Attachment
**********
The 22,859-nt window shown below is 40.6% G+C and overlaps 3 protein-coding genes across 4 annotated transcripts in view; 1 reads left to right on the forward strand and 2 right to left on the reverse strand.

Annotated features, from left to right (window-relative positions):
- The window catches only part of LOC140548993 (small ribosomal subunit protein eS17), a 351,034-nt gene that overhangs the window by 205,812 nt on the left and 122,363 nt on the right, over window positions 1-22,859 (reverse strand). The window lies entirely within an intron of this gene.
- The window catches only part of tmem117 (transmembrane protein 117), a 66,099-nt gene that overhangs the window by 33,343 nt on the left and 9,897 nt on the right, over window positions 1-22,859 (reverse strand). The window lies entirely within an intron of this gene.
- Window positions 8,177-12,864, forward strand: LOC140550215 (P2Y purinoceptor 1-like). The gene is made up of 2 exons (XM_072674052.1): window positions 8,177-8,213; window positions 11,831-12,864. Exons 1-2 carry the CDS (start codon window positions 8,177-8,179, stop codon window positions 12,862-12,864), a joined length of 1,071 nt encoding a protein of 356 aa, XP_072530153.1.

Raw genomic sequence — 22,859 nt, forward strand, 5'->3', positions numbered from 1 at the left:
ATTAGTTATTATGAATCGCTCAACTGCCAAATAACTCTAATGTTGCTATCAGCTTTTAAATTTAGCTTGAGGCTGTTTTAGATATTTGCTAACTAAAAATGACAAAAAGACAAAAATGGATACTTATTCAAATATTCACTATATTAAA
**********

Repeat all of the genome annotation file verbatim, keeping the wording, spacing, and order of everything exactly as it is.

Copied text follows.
The 22,859-nt window shown below is 40.6% G+C and overlaps 3 protein-coding genes across 4 annotated transcripts in view; 1 reads left to right on the forward strand and 2 right to left on the reverse strand.

Annotated features, from left to right (window-relative positions):
- The window catches only part of LOC140548993 (small ribosomal subunit protein eS17), a 351,034-nt gene that overhangs the window by 205,812 nt on the left and 122,363 nt on the right, over window positions 1-22,859 (reverse strand). The window lies entirely within an intron of this gene.
- The window catches only part of tmem117 (transmembrane protein 117), a 66,099-nt gene that overhangs the window by 33,343 nt on the left and 9,897 nt on the right, over window positions 1-22,859 (reverse strand). The window lies entirely within an intron of this gene.
- Window positions 8,177-12,864, forward strand: LOC140550215 (P2Y purinoceptor 1-like). The gene is made up of 2 exons (XM_072674052.1): window positions 8,177-8,213; window positions 11,831-12,864. Exons 1-2 carry the CDS (start codon window positions 8,177-8,179, stop codon window positions 12,862-12,864), a joined length of 1,071 nt encoding a protein of 356 aa, XP_072530153.1.

Raw genomic sequence — 22,859 nt, forward strand, 5'->3', positions numbered from 1 at the left:
ATTAGTTATTATGAATCGCTCAACTGCCAAATAACTCTAATGTTGCTATCAGCTTTTAAATTTAGCTTGAGGCTGTTTTAGATATTTGCTAACTAAAAATGACAAAAAGACAAAAATGGATACTTATTCAAATATTCACTATATTAAA